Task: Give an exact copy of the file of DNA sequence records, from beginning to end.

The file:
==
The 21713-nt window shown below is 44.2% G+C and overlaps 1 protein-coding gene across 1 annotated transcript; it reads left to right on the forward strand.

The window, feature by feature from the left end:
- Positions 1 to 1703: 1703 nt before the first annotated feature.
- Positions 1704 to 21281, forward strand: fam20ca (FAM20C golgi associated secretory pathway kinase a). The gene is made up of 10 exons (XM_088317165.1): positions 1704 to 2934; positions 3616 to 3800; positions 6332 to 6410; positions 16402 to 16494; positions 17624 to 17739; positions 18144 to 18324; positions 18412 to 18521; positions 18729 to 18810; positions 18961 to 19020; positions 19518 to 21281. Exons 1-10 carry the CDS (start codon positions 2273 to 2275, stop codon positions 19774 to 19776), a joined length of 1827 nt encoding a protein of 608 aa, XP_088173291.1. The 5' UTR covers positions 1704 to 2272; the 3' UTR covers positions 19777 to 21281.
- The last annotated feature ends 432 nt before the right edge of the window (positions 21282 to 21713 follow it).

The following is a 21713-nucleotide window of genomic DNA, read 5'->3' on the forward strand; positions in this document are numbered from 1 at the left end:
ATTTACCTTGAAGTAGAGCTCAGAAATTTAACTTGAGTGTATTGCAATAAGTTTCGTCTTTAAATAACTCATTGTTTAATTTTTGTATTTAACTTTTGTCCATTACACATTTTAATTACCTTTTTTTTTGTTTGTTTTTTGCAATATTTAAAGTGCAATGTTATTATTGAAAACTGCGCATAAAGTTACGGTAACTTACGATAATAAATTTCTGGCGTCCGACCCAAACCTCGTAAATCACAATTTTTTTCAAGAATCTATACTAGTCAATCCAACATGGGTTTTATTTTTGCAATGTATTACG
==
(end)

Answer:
The 21713-nt window shown below is 44.2% G+C and overlaps 1 protein-coding gene across 1 annotated transcript; it reads left to right on the forward strand.

The window, feature by feature from the left end:
- Positions 1 to 1703: 1703 nt before the first annotated feature.
- Positions 1704 to 21281, forward strand: fam20ca (FAM20C golgi associated secretory pathway kinase a). The gene is made up of 10 exons (XM_088317165.1): positions 1704 to 2934; positions 3616 to 3800; positions 6332 to 6410; positions 16402 to 16494; positions 17624 to 17739; positions 18144 to 18324; positions 18412 to 18521; positions 18729 to 18810; positions 18961 to 19020; positions 19518 to 21281. Exons 1-10 carry the CDS (start codon positions 2273 to 2275, stop codon positions 19774 to 19776), a joined length of 1827 nt encoding a protein of 608 aa, XP_088173291.1. The 5' UTR covers positions 1704 to 2272; the 3' UTR covers positions 19777 to 21281.
- The last annotated feature ends 432 nt before the right edge of the window (positions 21282 to 21713 follow it).

The following is a 21713-nucleotide window of genomic DNA, read 5'->3' on the forward strand; positions in this document are numbered from 1 at the left end:
ATTTACCTTGAAGTAGAGCTCAGAAATTTAACTTGAGTGTATTGCAATAAGTTTCGTCTTTAAATAACTCATTGTTTAATTTTTGTATTTAACTTTTGTCCATTACACATTTTAATTACCTTTTTTTTTGTTTGTTTTTTGCAATATTTAAAGTGCAATGTTATTATTGAAAACTGCGCATAAAGTTACGGTAACTTACGATAATAAATTTCTGGCGTCCGACCCAAACCTCGTAAATCACAATTTTTTTCAAGAATCTATACTAGTCAATCCAACATGGGTTTTATTTTTGCAATGTATTACG